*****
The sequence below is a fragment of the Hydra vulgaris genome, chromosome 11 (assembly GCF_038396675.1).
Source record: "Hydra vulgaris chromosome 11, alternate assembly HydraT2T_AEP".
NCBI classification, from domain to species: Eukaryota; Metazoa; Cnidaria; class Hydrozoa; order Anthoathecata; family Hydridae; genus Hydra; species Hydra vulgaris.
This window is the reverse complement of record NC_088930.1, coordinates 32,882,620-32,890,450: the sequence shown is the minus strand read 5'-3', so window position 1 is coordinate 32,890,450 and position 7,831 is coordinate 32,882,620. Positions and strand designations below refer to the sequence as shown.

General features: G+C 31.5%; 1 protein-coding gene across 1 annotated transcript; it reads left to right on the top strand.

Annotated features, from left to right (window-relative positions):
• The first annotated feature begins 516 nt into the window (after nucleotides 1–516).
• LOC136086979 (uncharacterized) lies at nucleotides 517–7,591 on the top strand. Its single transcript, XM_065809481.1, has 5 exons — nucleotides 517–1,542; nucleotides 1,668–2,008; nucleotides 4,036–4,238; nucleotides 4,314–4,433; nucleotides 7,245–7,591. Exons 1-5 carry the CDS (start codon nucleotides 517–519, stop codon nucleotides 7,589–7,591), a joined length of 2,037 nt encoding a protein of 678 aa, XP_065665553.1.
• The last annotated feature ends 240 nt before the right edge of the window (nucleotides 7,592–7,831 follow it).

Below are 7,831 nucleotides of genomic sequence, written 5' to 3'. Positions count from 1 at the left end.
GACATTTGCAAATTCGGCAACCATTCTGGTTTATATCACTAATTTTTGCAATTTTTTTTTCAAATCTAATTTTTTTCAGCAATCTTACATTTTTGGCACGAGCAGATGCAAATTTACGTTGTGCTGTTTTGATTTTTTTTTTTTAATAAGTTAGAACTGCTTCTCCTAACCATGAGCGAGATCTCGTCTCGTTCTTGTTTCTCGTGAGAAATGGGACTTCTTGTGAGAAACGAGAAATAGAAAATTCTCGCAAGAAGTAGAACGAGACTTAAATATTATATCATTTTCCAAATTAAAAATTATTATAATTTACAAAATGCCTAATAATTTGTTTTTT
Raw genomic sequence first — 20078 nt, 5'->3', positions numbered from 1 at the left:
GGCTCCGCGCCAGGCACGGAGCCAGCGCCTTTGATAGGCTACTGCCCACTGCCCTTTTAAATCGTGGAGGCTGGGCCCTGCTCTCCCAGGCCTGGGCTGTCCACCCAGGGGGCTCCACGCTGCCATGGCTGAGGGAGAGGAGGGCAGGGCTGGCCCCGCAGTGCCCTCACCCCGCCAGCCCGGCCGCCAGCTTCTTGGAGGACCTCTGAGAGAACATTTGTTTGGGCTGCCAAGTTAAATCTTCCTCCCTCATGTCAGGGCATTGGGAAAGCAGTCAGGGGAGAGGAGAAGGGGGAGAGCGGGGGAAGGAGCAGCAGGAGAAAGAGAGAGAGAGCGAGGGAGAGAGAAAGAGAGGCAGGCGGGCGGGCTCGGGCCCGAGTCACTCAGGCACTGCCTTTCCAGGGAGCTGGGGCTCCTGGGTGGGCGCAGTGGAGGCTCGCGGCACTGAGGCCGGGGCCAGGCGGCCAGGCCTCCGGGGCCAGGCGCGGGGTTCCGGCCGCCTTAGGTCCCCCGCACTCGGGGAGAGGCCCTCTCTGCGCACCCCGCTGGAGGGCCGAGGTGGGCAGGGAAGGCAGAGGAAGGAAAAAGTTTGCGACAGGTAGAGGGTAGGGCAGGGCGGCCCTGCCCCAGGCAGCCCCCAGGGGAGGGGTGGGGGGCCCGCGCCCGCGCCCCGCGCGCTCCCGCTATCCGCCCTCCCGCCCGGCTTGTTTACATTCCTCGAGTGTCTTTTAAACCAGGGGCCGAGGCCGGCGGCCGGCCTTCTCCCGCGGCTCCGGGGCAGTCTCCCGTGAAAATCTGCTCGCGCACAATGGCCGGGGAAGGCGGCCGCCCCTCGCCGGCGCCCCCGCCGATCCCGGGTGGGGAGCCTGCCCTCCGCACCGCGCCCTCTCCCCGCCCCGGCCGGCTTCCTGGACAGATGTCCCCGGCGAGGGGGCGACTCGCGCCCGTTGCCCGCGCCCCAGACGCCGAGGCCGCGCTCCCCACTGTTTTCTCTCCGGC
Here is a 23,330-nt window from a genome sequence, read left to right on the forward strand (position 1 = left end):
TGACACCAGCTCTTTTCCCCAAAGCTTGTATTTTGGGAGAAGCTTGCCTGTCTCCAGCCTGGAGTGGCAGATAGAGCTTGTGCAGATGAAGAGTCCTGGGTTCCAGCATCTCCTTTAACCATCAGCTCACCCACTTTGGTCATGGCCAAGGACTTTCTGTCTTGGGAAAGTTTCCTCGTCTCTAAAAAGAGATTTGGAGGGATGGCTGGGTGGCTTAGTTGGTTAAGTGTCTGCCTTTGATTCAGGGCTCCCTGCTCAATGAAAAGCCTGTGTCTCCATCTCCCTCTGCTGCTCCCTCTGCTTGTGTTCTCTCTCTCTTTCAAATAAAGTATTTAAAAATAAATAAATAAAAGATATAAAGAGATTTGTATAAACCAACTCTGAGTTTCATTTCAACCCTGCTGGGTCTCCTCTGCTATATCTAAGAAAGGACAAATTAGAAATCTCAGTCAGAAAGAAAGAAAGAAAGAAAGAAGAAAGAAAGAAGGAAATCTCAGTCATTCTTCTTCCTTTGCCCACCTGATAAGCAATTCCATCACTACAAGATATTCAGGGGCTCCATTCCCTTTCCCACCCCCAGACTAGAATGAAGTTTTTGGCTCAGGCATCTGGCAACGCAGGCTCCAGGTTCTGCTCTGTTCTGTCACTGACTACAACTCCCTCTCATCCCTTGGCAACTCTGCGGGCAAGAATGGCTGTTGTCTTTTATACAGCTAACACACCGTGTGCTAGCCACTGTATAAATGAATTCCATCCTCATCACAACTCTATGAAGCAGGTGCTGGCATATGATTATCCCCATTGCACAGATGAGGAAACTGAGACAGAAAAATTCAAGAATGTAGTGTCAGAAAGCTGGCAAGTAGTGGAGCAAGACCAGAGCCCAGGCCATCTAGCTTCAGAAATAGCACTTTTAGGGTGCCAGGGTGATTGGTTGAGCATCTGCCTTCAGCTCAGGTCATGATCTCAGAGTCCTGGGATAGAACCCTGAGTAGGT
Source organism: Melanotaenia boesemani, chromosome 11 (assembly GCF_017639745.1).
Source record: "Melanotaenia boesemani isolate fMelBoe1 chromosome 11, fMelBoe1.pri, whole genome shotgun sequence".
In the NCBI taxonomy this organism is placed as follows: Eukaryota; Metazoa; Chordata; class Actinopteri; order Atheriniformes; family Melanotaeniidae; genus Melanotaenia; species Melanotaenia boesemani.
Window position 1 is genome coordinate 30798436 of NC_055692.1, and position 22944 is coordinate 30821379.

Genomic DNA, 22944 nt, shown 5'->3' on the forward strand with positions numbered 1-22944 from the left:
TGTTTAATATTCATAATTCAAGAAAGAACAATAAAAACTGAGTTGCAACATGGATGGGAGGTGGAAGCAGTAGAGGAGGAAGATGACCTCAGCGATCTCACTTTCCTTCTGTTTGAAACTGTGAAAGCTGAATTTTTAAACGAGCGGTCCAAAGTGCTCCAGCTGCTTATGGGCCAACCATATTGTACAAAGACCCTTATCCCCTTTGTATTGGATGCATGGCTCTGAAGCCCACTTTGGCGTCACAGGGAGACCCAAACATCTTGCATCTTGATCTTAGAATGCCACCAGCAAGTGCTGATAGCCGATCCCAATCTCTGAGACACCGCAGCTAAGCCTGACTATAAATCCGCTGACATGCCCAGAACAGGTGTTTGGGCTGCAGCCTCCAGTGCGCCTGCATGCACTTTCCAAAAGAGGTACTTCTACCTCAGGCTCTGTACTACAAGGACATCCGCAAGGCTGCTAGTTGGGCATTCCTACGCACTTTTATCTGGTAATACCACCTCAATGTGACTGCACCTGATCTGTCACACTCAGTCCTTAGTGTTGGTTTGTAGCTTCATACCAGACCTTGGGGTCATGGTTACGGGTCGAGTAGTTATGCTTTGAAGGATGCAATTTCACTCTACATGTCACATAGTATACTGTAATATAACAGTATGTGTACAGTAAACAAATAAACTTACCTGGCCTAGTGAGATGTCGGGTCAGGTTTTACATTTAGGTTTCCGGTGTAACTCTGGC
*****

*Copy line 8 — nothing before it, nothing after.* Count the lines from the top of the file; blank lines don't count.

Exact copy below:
• LOC136086979 (uncharacterized) lies at nucleotides 517–7,591 on the top strand. Its single transcript, XM_065809481.1, has 5 exons — nucleotides 517–1,542; nucleotides 1,668–2,008; nucleotides 4,036–4,238; nucleotides 4,314–4,433; nucleotides 7,245–7,591. Exons 1-5 carry the CDS (start codon nucleotides 517–519, stop codon nucleotides 7,589–7,591), a joined length of 2,037 nt encoding a protein of 678 aa, XP_065665553.1.